A mixture is a sequence of points that are more than 1 sigma above or below the center line. A normally distributed process that is in control (only natural causes of variation) should have about 68% of its values within ± 1 sigma (standard deviation) of its average (mean).

Moving Range (MR) Chart
A chart produced by continuously plotting the range between the current and previous sample means.

MR – Moving Range

Moving Range Chart
MR is a range chart made of the range of the last two individual measurements.

Mu
A parameter that refers to the mean of a distribution.

Nominal
The user-defined target value of a process.

Ogive
An ogive is the graph of a cumulative distribution function (CDF). For an XBAR chart, this will reflect the distribution of the sample averages. An ogive is the graphical representation of a cumulative frequency distribution. A cumulative frequency distribution enables the user to see how many observations lie above or below certain values rather than merely recording the numbers of items within intervals.

Outlier
A data point that lies outside the relevant range. This can be an indication of a severe disturbance in the process or a data entry problem. Marking an item as an outlier can serve as a flag to the user that something is potentially wrong.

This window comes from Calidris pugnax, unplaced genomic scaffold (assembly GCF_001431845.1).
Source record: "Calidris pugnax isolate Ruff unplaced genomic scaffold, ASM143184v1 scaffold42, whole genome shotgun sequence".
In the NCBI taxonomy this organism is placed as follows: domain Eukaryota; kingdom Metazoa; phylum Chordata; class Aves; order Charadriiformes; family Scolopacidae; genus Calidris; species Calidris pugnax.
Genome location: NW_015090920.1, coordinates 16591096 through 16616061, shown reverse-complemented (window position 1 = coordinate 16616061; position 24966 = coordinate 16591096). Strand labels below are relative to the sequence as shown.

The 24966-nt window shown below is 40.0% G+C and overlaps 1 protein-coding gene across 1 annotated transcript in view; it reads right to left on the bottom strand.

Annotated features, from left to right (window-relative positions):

P
Fraction Defective

PN
Percent Defective

Pareto Diagram
A Pareto chart is a special form of a vertical bar chart that helps to focus efforts on the problems offering the greatest potential for improvement. The basic structure for a Pareto is the same as a histogram. The ability of the Pareto chart to focus attention on the problem that is associated with the greatest cost or the greatest incidence is most effective when the ordering of the problems is not changing over time.

Patterns
Traits or other observable features characterizing a data set. These include runs, outliers, outlier patterns, stratification, trends, shifts and cycles.

P Chart